Oral Biosciences & Medicine
Oral Biosci Med 2 (2005), No. 4     27. Jan. 2006
Oral Biosci Med 2 (2005), No. 2-3  (30.08.2005)

Page 215-220

Diagnosis of Periodontal Disease at the Periodontal Tissue-Biofilm Interface: Biological Correlates
Offenbacher, Steven/Barros, Silvana P./Champagne, Catherine M. E./Moss, Kevin/Welborn, R. Alan/Levy, Russ/Lin, Dongming/Beck, James D.
Purpose: Periodontal disease has traditionally been classified based upon history and clinical presentation, but considerable heterogeneity within each diagnostic category persists suggesting the need for improved periodontal classifications that better reflect the biology of the periodontal tissue-biofilm interface (PBI). The purpose of this study was to use biological parameters that are all influencing the local expression of disease at the PBI in combination with the clinical determinants of the periodontal tissue-biofilm interface to better understand the inflammatory and microbial phenotypes that may underlie clinical disease.
Materials and Methods: Data from an epidemiologic study that included full-mouth clinical periodontal measurements from 6793 community-dwelling subjects were analyzed to identify heterogeneity in disease presentation to create periodontal disease classifications based upon two measures more directly related to the PBI, probing depths (PD) and bleeding on probing (BOP) scores. This analysis ignored attachment loss measurements and focused on defining clinical disease based upon these two clinical measurements to describe the periodontal tissue biofilm interface. Four distinct PBI disease classifications emerged [Healthy (PBI-H), Gingivitis (PBI-G), moderate periodontitis (PBI-MP) and severe periodontitis (PBI-SP)]. The biological profile of these four disease groups was explored using serum antibody IgG levels, the level of periodontal organisms present and the gingival crevicular fluid (GCF) inflammatory mediator response.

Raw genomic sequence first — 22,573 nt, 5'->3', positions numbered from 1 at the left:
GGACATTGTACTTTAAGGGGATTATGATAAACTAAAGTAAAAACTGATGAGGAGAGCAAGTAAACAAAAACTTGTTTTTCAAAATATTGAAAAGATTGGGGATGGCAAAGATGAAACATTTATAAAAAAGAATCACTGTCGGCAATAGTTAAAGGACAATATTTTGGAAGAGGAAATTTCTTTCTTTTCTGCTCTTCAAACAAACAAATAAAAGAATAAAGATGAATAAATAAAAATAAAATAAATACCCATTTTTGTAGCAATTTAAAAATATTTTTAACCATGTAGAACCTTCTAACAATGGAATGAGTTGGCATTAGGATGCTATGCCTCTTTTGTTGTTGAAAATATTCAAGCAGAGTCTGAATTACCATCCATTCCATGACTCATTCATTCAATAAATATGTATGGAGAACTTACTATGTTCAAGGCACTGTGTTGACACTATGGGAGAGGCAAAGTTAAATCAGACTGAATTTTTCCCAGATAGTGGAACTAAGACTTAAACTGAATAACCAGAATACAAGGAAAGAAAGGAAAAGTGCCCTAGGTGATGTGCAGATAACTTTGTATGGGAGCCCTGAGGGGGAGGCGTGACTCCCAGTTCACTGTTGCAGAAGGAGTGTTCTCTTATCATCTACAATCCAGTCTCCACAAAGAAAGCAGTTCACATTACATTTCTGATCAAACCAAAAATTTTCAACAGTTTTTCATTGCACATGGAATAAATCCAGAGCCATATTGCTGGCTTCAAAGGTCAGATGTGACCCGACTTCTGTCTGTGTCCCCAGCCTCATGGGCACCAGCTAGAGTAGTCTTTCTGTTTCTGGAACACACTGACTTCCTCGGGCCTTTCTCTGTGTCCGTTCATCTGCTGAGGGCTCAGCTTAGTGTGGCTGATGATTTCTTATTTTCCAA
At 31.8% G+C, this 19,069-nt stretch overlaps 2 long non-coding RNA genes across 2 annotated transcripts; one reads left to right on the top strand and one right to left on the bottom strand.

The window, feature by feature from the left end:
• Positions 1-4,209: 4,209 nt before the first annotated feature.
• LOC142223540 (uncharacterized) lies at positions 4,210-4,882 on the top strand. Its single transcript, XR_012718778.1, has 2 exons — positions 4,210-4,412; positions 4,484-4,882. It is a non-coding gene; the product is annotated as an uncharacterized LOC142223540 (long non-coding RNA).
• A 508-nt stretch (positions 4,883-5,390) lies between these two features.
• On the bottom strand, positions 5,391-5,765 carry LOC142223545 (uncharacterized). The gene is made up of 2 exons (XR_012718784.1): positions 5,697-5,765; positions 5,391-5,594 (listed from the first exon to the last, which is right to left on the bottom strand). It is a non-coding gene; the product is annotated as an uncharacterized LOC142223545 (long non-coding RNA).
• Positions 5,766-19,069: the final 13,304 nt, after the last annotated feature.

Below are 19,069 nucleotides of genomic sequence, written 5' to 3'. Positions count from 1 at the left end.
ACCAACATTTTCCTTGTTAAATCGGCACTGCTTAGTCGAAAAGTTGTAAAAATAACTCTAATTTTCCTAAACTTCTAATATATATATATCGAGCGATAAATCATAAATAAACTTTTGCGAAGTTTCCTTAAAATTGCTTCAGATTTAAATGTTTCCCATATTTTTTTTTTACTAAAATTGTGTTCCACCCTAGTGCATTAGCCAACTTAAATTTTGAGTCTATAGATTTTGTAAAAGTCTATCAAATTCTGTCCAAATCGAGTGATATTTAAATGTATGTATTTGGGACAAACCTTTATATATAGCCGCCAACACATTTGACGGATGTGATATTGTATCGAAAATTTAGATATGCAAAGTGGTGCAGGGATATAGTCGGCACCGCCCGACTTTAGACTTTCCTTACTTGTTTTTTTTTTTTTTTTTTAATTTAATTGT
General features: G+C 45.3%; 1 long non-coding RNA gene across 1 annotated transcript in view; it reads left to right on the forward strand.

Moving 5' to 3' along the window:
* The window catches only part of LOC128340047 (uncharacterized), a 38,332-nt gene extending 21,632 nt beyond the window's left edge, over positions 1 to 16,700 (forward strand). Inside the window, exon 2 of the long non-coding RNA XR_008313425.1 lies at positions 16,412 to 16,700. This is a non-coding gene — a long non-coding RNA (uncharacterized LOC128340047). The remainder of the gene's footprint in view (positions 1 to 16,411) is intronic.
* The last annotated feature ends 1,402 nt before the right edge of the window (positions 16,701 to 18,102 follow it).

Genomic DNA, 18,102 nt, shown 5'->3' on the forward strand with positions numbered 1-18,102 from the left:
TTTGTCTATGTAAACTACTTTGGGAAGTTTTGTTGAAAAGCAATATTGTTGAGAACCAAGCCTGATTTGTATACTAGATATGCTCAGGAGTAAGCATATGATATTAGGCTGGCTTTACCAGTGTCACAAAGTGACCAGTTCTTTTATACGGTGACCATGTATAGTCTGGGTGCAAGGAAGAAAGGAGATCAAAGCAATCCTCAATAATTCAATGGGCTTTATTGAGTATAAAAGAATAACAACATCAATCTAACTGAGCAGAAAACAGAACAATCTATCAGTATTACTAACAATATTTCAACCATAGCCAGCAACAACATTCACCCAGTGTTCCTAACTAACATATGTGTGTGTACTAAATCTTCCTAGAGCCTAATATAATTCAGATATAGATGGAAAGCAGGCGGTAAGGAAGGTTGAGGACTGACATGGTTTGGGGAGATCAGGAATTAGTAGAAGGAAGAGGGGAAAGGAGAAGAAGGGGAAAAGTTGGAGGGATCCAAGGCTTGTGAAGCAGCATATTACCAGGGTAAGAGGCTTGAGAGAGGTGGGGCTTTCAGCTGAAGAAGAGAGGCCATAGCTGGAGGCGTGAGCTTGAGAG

Results: Subjects with PBI-H had lower levels of serum antibody, as compared to all diseased subjects. The level of organism present was similar for the healthy, gingivitis and moderate periodontitis subjects. PBI-G and PBI-MP had similar levels of serum antibody and microbes, but the PBI-SP group had higher levels of serum IgG and periodontal pathogens as well as elevated GCF levels of IL-1B, PGE2, MCP-1 and IL-6.
Conclusions: Severe periodontitis differs biologically from moderate periodontitis beyond severity in clinical presentation. PBISP is associated with an increase in microbial load, an enhanced antibody response and an increase in the innate inflammatory response.

Keywords: periodontal disease, diagnostics, gingival crevicular fluid